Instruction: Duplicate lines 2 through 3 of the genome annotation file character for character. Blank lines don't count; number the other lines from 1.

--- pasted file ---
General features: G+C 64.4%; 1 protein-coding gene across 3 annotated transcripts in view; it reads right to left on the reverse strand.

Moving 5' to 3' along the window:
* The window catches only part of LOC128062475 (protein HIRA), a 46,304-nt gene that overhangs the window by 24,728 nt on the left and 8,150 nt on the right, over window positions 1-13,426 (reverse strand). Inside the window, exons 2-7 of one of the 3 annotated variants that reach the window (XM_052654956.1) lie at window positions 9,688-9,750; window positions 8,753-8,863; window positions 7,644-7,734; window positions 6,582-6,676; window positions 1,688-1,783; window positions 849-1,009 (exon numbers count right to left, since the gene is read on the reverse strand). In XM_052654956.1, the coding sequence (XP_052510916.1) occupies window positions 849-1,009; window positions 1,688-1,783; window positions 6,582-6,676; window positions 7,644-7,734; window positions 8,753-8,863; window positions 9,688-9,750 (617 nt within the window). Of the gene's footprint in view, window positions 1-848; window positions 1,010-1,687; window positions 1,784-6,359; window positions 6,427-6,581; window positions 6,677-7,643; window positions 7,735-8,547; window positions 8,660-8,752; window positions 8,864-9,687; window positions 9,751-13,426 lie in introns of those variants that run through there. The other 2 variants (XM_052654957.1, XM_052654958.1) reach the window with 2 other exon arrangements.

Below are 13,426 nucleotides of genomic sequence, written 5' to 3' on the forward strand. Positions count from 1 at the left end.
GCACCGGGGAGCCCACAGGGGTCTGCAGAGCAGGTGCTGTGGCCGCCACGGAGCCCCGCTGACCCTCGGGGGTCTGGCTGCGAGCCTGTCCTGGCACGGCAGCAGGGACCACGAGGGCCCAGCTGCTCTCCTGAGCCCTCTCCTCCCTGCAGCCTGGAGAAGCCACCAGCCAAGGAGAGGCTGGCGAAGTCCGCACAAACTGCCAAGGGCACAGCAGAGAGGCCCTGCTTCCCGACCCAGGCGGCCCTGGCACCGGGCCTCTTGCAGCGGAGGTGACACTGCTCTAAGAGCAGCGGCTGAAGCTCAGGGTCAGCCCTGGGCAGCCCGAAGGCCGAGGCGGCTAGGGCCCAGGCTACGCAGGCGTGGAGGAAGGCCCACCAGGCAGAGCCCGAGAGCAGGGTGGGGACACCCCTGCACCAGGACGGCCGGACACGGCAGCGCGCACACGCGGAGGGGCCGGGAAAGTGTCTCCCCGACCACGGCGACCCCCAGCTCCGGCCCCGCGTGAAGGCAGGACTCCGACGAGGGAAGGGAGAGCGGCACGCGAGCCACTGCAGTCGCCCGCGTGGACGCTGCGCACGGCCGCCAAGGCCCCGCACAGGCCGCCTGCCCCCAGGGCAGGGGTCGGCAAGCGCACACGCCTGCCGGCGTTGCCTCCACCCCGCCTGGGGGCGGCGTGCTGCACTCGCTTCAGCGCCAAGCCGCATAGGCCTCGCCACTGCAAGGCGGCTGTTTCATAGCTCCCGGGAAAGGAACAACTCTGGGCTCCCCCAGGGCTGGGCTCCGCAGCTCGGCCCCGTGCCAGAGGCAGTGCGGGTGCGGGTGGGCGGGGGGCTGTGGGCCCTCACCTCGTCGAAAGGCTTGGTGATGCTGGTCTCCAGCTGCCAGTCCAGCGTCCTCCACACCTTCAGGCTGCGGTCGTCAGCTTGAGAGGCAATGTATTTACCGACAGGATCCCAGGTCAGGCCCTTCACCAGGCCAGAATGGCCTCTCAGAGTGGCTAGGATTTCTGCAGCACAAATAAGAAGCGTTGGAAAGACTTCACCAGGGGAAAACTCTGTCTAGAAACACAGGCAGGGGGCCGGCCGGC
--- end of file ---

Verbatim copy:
Moving 5' to 3' along the window:
* The window catches only part of LOC128062475 (protein HIRA), a 46,304-nt gene that overhangs the window by 24,728 nt on the left and 8,150 nt on the right, over window positions 1-13,426 (reverse strand). Inside the window, exons 2-7 of one of the 3 annotated variants that reach the window (XM_052654956.1) lie at window positions 9,688-9,750; window positions 8,753-8,863; window positions 7,644-7,734; window positions 6,582-6,676; window positions 1,688-1,783; window positions 849-1,009 (exon numbers count right to left, since the gene is read on the reverse strand). In XM_052654956.1, the coding sequence (XP_052510916.1) occupies window positions 849-1,009; window positions 1,688-1,783; window positions 6,582-6,676; window positions 7,644-7,734; window positions 8,753-8,863; window positions 9,688-9,750 (617 nt within the window). Of the gene's footprint in view, window positions 1-848; window positions 1,010-1,687; window positions 1,784-6,359; window positions 6,427-6,581; window positions 6,677-7,643; window positions 7,735-8,547; window positions 8,660-8,752; window positions 8,864-9,687; window positions 9,751-13,426 lie in introns of those variants that run through there. The other 2 variants (XM_052654957.1, XM_052654958.1) reach the window with 2 other exon arrangements.